Wednesday, June 21, 2017

Stop Talking About How Your Writing Sucks!

As writers, we all have moments of doubt. Those times where we look at our work, and just shake our heads at what we've done. Those times when we think about wiping the screen, and starting over from scratch. For a lot of us, though, these are private struggles. Moments we have when we're home alone, or that we'll sometimes share with a friend who understands our creative process, and who can sympathize with our frustration. Generally speaking, though, we keep these moments of doubt to ourselves.

There are some of us, though, who don't. There are some writers who proclaim loudly, and almost proudly, that their work flat-out sucks.

Yes, we're just as sick of them as you are.
If you are one of those writers, I am here to tell you on behalf of the rest of the community that it's time to shut up. Because if you really felt your work was that bad, you would have quit by now.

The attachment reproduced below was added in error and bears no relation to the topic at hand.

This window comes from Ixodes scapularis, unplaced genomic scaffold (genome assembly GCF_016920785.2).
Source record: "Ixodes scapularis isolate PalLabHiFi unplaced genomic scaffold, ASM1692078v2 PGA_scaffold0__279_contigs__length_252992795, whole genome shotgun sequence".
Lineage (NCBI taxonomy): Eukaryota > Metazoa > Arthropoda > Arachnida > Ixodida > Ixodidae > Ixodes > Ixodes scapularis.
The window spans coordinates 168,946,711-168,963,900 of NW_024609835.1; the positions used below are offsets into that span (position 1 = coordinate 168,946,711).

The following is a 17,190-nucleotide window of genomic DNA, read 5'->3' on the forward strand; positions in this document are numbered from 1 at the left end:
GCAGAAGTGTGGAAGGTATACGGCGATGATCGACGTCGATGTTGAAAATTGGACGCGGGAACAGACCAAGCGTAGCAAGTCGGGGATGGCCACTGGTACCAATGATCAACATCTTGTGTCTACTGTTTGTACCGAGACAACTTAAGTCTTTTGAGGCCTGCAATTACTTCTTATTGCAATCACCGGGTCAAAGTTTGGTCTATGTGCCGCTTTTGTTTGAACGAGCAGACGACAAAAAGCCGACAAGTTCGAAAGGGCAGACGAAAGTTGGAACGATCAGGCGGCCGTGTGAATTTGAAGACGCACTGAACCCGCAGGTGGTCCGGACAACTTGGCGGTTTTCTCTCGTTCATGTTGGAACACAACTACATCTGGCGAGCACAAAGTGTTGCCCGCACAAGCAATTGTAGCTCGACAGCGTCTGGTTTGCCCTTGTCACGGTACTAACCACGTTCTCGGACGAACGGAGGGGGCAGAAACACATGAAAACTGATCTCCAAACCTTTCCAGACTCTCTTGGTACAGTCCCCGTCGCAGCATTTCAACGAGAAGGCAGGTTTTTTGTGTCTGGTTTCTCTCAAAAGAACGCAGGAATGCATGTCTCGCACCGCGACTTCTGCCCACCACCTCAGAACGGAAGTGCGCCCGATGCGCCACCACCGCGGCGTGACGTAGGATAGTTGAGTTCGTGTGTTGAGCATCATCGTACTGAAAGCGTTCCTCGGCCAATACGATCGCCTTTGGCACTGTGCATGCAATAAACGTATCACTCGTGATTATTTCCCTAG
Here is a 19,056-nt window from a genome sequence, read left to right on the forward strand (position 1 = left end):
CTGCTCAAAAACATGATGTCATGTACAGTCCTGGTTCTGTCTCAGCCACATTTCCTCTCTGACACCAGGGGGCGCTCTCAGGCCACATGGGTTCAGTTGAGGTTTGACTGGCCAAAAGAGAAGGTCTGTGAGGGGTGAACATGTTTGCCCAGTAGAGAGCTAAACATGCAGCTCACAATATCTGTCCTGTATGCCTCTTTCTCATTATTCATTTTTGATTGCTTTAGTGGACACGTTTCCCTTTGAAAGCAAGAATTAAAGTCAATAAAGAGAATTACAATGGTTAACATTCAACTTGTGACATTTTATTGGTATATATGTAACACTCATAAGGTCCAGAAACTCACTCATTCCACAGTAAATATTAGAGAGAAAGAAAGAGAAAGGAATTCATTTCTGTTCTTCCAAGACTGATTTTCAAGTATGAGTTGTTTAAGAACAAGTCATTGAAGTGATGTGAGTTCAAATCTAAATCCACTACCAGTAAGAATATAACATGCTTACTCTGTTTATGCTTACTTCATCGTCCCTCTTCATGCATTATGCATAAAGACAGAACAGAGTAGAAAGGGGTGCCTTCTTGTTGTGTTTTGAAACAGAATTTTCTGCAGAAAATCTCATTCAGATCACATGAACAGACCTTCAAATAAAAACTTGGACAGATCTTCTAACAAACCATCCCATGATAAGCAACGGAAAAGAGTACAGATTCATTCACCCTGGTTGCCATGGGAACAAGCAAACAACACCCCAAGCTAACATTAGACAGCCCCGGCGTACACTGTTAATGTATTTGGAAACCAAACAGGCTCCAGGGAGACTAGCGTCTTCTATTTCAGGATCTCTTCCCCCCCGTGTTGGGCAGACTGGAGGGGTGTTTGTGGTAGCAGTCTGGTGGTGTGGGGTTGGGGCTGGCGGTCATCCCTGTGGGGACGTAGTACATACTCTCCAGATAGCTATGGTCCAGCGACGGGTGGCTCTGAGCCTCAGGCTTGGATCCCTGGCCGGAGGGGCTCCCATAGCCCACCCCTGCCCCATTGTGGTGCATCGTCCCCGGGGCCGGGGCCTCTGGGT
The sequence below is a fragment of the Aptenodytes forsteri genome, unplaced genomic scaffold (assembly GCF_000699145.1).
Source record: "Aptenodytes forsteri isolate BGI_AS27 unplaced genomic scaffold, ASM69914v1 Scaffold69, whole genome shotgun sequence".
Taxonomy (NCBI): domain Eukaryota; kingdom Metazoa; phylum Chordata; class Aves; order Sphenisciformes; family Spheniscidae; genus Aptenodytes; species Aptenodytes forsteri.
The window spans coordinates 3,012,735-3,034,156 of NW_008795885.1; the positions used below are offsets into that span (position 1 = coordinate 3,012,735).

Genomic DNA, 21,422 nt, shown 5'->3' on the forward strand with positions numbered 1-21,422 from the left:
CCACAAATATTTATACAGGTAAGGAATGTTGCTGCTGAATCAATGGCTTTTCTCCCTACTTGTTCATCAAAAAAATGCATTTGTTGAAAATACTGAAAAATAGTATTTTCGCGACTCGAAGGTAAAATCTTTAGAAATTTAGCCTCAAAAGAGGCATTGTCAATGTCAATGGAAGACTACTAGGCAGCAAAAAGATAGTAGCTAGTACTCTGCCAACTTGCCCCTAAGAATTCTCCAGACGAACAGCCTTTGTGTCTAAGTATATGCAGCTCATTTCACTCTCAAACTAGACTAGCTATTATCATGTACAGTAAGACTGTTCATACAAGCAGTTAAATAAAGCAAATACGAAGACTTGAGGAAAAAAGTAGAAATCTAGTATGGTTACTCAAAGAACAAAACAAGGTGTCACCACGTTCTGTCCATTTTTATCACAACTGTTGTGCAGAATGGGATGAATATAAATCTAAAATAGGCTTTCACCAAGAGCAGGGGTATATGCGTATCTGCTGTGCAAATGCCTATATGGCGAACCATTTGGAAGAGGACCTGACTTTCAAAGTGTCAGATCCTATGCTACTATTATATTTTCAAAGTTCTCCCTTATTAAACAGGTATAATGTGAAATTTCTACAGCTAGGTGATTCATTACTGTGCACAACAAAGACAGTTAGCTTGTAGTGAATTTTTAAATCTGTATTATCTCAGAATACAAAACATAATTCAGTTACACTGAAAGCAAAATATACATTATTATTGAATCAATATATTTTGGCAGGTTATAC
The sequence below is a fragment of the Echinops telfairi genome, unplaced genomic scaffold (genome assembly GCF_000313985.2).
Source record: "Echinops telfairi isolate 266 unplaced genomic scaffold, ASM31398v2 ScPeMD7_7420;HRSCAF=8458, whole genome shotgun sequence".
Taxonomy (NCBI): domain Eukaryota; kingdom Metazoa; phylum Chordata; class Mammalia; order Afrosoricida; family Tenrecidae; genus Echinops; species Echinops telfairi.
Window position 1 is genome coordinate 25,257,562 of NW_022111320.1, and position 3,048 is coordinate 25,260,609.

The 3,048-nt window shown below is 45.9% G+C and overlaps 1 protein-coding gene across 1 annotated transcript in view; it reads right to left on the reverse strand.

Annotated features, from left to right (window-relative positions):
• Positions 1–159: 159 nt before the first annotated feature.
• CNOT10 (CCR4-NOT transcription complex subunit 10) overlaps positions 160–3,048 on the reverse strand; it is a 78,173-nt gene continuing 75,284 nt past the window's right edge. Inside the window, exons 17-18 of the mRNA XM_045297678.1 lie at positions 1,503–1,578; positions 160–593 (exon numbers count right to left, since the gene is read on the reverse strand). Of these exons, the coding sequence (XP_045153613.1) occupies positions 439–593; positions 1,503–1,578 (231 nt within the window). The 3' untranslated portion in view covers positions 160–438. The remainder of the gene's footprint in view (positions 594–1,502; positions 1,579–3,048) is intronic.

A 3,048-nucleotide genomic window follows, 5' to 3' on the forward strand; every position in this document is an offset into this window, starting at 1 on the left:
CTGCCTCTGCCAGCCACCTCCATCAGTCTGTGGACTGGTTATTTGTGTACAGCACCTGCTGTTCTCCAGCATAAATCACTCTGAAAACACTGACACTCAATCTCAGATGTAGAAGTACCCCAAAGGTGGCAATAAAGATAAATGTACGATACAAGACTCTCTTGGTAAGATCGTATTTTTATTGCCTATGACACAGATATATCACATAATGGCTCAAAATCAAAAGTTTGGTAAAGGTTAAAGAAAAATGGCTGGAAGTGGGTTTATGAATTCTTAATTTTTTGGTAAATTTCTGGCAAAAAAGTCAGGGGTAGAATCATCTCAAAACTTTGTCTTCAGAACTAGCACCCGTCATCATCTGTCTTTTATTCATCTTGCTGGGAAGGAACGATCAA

Honey, Tell Me I'm Not Fat

Proclaiming your work to be awful, and yourself to be a no-talent fake, is the literary equivalent of the sort of compliment fishing we often see in romantic relationships. If you've never been in a relationship, here's how it works. It starts with one partner will say something loud and derogatory about themselves. Maybe a wife says she's fat, or a husband says he's stupid. Most of the time they don't really believe these things. What they want is for their significant other to pat their hand, kiss their forehead, and say no, that's not true. Your waistline is just fine. You're smarter than people give you credit for.

Really, your story is very good.

Seriously, no one has time for your bullshit, guys.